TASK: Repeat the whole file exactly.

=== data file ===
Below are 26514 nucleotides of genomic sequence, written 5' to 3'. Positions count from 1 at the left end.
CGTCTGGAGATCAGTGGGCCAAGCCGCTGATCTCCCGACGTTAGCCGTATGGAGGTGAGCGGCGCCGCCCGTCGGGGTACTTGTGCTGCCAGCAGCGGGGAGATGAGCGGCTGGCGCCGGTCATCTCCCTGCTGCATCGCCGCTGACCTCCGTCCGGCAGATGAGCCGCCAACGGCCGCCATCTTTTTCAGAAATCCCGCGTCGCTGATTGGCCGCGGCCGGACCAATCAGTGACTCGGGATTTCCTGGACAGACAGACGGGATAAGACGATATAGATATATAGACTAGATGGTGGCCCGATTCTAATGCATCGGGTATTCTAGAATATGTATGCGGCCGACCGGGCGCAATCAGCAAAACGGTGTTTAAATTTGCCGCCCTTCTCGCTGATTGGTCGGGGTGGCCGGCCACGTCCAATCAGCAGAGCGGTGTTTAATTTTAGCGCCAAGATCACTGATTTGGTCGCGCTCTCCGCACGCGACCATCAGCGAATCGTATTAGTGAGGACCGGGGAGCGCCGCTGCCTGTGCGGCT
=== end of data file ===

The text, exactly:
Below are 26514 nucleotides of genomic sequence, written 5' to 3'. Positions count from 1 at the left end.
CGTCTGGAGATCAGTGGGCCAAGCCGCTGATCTCCCGACGTTAGCCGTATGGAGGTGAGCGGCGCCGCCCGTCGGGGTACTTGTGCTGCCAGCAGCGGGGAGATGAGCGGCTGGCGCCGGTCATCTCCCTGCTGCATCGCCGCTGACCTCCGTCCGGCAGATGAGCCGCCAACGGCCGCCATCTTTTTCAGAAATCCCGCGTCGCTGATTGGCCGCGGCCGGACCAATCAGTGACTCGGGATTTCCTGGACAGACAGACGGGATAAGACGATATAGATATATAGACTAGATGGTGGCCCGATTCTAATGCATCGGGTATTCTAGAATATGTATGCGGCCGACCGGGCGCAATCAGCAAAACGGTGTTTAAATTTGCCGCCCTTCTCGCTGATTGGTCGGGGTGGCCGGCCACGTCCAATCAGCAGAGCGGTGTTTAATTTTAGCGCCAAGATCACTGATTTGGTCGCGCTCTCCGCACGCGACCATCAGCGAATCGTATTAGTGAGGACCGGGGAGCGCCGCTGCCTGTGCGGCT